Why You Make Bad Decisions About Food When You’re Tired
When you’re sleep deprived, you’re not at the top of your game. If you’ve ever succumbed to the allure of a drive thru late at night, you know that when you’re tired, your willpower suffers. This can lead to poor food choices.
Sleep and Self Control
Sleep deprivation can lead to poor nutrition choices. When you’re sleep deprived, you’re more likely to turn to junk food, eating high carb snacks and engaging in more late night snacking than if you’ve had sufficient sleep. You’re more likely to eat bigger portions and have cravings for fat rich foods.
When you get five hours of sleep or less each night, you’re more likely to consume more calories, less water, and more carbohydrates. In fact, some research has shown that the cravings associated with sleep deprivation are similar to those that occur with marijuana use.
Sleep deprivation also reduces your energy and increases fatigue. That means you’ll be less likely to exercise and work off the extra calories. Bad food decisions and a lack of exercise can make it difficult to reach or maintain a healthy weight.
Sleep and Hormones
Sleep deprivation has an effect on hormones that tell your brain when you’re hungry or full. That’s why when you stay up late at night, you feel hungrier, have more cravings, and may overeat.
Ghrelin, the hunger hormone, tells your brain when it’s hungry and you should eat. When you’re sleep deprived, ghrelin production increases, telling your brain that it’s hungrier more often. Leptin, the satiety hormone, tells your brain when it’s full. When you’re sleep deprived, your brain thinks you’re not full, so you are less able to recognize when it’s time to stop eating.
Sleep deprivation also has a negative effect on your ability to metabolize carbohydrates. You will experience higher blood sugar levels that can lead to increased insulin and cortisol production. Cortisol conserves energy as fat reserves to use as fuel, and insulin regulates your ability to process food into energy. Without these working as they should, your body stores more fat.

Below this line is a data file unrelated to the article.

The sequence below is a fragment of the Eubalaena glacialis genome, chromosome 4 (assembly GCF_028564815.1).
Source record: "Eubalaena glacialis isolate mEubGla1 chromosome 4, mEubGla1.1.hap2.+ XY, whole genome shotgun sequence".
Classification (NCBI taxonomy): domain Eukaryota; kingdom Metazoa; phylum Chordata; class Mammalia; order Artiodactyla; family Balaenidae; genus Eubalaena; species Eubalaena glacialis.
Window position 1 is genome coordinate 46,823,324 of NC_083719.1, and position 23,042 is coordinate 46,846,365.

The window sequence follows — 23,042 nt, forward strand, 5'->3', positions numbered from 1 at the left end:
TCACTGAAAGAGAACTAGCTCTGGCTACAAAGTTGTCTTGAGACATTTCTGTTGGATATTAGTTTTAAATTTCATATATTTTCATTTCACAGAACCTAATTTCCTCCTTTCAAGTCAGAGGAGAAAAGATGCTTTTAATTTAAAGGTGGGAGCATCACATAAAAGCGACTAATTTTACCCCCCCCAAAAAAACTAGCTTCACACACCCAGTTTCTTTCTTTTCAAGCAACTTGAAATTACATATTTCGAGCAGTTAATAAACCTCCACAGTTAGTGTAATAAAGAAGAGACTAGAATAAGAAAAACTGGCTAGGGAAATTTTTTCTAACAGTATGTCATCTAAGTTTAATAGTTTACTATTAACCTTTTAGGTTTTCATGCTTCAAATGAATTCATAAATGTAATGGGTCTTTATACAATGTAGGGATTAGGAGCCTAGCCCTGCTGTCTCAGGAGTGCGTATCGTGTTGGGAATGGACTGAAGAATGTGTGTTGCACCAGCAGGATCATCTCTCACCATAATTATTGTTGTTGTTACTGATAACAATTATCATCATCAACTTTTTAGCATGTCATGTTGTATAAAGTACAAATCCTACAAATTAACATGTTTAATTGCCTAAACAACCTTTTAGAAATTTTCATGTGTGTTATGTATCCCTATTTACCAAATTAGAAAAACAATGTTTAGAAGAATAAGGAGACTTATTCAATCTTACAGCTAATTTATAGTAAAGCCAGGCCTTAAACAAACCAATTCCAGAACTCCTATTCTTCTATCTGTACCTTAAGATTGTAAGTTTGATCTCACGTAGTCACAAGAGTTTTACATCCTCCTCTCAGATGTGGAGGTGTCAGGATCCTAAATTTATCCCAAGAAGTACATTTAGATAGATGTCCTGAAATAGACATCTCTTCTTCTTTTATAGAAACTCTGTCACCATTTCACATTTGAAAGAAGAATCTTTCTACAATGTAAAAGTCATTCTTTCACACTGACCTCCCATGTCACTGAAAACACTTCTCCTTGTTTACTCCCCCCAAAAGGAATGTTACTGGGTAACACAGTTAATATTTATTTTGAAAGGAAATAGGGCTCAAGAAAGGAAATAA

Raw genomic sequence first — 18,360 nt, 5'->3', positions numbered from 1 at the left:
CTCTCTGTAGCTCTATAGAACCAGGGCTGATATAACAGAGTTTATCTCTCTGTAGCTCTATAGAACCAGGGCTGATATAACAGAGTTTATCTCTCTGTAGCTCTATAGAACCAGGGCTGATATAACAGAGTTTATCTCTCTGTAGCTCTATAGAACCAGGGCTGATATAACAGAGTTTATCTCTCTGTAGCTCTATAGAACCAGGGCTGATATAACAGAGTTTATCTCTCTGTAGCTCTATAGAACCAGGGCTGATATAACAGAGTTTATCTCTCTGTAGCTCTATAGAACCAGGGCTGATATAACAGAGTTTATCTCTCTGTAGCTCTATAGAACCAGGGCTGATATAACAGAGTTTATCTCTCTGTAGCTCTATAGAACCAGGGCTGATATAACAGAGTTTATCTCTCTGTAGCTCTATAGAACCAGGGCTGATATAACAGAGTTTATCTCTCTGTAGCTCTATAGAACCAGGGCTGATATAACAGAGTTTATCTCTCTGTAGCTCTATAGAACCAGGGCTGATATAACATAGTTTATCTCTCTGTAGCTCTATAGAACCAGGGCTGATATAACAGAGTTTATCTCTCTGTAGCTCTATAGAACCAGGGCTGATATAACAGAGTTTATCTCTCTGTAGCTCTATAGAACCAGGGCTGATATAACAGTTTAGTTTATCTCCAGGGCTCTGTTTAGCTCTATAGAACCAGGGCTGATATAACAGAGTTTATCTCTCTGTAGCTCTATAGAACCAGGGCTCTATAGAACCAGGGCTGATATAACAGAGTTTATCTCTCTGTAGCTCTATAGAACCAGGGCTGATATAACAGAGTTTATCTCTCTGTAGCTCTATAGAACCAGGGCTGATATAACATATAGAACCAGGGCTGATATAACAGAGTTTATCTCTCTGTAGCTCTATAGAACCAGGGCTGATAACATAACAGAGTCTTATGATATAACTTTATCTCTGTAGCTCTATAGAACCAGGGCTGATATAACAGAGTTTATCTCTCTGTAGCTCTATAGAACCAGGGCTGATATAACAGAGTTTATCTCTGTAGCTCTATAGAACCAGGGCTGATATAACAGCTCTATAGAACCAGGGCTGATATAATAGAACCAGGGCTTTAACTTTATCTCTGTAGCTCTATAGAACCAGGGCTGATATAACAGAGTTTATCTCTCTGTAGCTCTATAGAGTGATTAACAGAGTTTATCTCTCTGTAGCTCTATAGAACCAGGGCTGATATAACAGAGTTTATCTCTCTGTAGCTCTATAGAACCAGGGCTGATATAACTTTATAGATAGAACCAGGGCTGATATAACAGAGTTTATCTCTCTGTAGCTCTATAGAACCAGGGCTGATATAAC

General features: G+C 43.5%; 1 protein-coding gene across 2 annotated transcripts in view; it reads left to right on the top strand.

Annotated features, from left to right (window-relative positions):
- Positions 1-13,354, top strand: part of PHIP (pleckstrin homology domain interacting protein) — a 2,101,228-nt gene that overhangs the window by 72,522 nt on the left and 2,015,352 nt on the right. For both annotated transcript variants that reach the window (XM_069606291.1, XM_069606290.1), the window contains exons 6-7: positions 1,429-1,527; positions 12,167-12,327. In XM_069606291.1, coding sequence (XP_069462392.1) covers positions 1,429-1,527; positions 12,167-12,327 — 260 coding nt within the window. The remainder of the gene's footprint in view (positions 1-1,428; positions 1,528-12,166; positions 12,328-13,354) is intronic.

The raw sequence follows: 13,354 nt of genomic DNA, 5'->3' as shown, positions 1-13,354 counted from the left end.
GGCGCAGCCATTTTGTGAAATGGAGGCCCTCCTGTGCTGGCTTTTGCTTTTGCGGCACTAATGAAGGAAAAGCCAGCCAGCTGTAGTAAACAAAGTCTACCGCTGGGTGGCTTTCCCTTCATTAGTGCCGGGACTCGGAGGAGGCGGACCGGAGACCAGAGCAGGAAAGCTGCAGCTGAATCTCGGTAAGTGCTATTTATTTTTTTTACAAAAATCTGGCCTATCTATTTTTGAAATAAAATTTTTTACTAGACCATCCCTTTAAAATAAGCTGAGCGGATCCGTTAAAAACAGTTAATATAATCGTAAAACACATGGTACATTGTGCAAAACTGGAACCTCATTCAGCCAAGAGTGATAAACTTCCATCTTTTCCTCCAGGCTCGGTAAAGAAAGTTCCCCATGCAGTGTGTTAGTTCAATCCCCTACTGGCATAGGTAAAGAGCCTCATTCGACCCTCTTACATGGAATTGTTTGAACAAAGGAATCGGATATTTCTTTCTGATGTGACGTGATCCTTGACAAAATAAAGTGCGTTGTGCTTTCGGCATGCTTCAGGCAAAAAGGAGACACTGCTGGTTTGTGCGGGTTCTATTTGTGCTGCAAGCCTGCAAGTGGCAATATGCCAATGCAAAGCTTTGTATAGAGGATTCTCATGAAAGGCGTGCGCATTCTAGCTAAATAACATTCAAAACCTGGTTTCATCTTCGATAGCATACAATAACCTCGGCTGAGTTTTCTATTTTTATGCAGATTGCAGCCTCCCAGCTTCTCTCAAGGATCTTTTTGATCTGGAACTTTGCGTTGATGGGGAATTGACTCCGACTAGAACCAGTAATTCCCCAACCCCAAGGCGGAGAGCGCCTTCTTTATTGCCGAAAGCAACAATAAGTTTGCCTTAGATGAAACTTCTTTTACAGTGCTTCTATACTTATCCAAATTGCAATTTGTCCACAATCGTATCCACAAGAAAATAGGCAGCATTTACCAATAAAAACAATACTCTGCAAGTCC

How Much Sleep Do You Need?
Adequate sleep is needed to support healthy eating habits and maintain a healthy weight. The average adult needs seven to seven and a half hours of quality, uninterrupted sleep. This starts with good sleep habits, including:
- Planning ahead. Know how much sleep you need and plan ahead so that you can give yourself the time you need to rest. Consider what time you need to wake up in the morning and make sure you’re going to bed early enough that you’ll have enough time to sleep before it’s time to wake up again.
- Practicing good sleep hygiene. Develop or maintain a regular sleep routine, going to sleep and waking up around the same time each night. Repeat the same routine every night before you go to bed, such as brushing your teeth and reading a book before you go to sleep.
- Create a healthy sleep environment. Choose comfortable bedding and keep your bedroom cool, dark, and quiet. You should avoid using screens late at night, and especially not in your bedroom.
Sara Westgreen is a researcher for the sleep science hub Tuck.com. She sleeps on a king size bed in Texas, where she defends her territory against cats all night. A mother of three, she enjoys beer, board games, and getting as much sleep as she can get her hands on.
I think we would get a long great. Thanks for the tips, Sara!
I make less than great food decisions when I’m tired, anyone else with me? If you have more tips, comment below!